New Pluto moon spied by Hubble
Astronomers using the Hubble Space Telescope have identified another moon around the dwarf planet Pluto.
It becomes the fourth object known to be circling the distant world after the long-recognised Charon and recently observed Nix and Hydra satellites.
Scientists estimate the new moon's diameter to be 13-34km (eight to 21 miles).
Pluto, controversially demoted from full planet status in 2006, will be the target of a big space mission in 2015.
Nasa's New Horizons probe is due to fly past the icy world and should get a good look at the moons.
"This is a fantastic discovery," said New Horizons' principal investigator Alan Stern of the Southwest Research Institute in Boulder, Colorado. "Now that we know there's another moon in the Pluto system, we can plan close-up observations of it during our flyby."
The new moon carries the provisional designation S/2011 (134340) 1. At some point in the future, when the orbit is well known, the object will be given a Roman numeral designation and a more memorable name, says the International Astronomical Union's (IAU) Minor Planet Center.
The fourth moon sits between the orbits of Nix and Hydra, which Hubble identified in 2005. The space telescope did not discover Charon - that was done by the US Naval Observatory in 1978 - but the famous observatory was the first astronomical instrument to resolve it as a separate body from Pluto.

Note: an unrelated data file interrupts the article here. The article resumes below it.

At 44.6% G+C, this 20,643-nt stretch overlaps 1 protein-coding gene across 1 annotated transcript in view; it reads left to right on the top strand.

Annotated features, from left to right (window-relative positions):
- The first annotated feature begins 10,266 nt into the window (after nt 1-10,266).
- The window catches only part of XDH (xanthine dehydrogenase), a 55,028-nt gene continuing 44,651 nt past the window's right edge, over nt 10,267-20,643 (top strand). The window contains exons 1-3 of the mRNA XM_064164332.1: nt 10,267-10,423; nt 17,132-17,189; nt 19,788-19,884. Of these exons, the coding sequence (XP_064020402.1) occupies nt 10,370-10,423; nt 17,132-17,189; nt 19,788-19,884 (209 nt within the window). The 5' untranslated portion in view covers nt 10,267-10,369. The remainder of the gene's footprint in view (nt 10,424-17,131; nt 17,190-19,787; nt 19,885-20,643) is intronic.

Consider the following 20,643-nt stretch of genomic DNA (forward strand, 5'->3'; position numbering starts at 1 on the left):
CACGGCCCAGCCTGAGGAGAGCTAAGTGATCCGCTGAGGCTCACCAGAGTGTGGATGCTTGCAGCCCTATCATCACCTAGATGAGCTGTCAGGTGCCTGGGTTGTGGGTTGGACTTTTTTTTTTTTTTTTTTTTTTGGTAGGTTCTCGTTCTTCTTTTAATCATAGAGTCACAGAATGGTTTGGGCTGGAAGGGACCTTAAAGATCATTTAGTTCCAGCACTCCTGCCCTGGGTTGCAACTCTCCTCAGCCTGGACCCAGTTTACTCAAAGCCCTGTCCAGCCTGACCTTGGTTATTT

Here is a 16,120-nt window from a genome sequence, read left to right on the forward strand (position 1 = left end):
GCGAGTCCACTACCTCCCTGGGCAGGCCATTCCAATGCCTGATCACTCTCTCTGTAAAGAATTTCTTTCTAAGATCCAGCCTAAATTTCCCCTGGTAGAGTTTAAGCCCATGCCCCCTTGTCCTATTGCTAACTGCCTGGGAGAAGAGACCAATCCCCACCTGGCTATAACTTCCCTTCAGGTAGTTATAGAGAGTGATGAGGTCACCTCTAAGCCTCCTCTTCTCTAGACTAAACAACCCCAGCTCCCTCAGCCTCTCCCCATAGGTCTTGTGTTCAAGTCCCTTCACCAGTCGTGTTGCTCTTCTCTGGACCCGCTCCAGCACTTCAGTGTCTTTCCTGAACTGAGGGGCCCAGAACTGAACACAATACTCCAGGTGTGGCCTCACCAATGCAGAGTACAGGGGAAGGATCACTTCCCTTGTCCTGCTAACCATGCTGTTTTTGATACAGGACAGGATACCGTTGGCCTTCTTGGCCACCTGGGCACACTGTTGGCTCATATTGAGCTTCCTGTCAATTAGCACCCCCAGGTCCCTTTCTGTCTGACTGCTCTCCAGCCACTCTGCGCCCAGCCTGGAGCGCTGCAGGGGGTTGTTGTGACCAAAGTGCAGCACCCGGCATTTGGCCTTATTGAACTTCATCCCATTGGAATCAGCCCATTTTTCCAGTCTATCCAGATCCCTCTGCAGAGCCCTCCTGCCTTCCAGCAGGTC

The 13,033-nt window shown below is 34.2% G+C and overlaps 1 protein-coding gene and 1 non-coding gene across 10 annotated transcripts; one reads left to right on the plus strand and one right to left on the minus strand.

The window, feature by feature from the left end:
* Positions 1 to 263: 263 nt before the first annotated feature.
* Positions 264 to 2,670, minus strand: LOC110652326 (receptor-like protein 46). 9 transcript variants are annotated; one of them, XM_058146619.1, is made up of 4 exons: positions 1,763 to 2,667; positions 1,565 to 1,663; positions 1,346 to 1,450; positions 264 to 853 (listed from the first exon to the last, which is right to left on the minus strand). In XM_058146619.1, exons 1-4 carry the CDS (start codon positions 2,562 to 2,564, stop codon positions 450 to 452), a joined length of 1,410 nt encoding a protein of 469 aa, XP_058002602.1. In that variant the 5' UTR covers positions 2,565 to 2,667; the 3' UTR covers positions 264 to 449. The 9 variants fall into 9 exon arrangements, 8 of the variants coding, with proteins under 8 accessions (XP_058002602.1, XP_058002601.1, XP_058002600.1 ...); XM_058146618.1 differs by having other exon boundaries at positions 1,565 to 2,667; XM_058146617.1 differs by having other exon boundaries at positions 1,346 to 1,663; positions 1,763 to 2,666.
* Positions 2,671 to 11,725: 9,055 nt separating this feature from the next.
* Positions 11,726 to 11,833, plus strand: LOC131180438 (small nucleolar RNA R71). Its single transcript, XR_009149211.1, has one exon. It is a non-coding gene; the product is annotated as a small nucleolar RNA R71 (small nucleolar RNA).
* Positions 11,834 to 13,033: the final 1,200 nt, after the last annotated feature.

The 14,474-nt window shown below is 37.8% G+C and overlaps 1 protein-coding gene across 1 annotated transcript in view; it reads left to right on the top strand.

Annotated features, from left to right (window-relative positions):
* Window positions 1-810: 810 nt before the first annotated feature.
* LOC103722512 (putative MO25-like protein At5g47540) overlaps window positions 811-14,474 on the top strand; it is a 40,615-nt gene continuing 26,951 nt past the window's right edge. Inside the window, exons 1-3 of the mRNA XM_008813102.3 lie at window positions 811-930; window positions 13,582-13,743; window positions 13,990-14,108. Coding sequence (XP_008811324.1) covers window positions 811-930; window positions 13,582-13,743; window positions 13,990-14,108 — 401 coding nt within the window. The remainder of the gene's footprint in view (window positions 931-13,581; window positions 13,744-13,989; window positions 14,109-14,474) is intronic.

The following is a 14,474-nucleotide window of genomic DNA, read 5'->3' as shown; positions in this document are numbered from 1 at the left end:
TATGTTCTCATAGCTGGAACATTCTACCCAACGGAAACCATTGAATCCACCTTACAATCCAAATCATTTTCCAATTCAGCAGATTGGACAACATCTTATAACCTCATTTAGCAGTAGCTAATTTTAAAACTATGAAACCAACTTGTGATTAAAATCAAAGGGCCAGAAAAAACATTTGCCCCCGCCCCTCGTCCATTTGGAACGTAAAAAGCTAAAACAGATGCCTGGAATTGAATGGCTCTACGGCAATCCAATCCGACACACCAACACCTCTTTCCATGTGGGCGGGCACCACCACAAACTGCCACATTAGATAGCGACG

For comparison, Pluto itself is a little over 2,300km across, Charon about 1,200km in diameter, and Nix and Hydra are in the range of 30-115km across.
Hubble first saw the new moon with its new Wide Field Camera 3 on 28 June. Follow-up observations this month confirmed its existence.
New Horizons will fly past Pluto in July 2015. The spacecraft's seven instruments will carry out detailed mapping of the object's surface features, composition and atmosphere.
The probe will go to about 10,000km from Pluto and about 27,000km from Charon, before pressing onwards.
With extra Nasa approval and funding, the probe will travel to other objects in the Kuiper Belt, a region of space that contains many frozen leftovers from the construction of our Solar System.
The $700m (£432m) probe was launched in 2006, the same year that the IAU - astronomy's official nomenclature body - decided Pluto no longer merited full planet status, giving it the new classification of dwarf planet.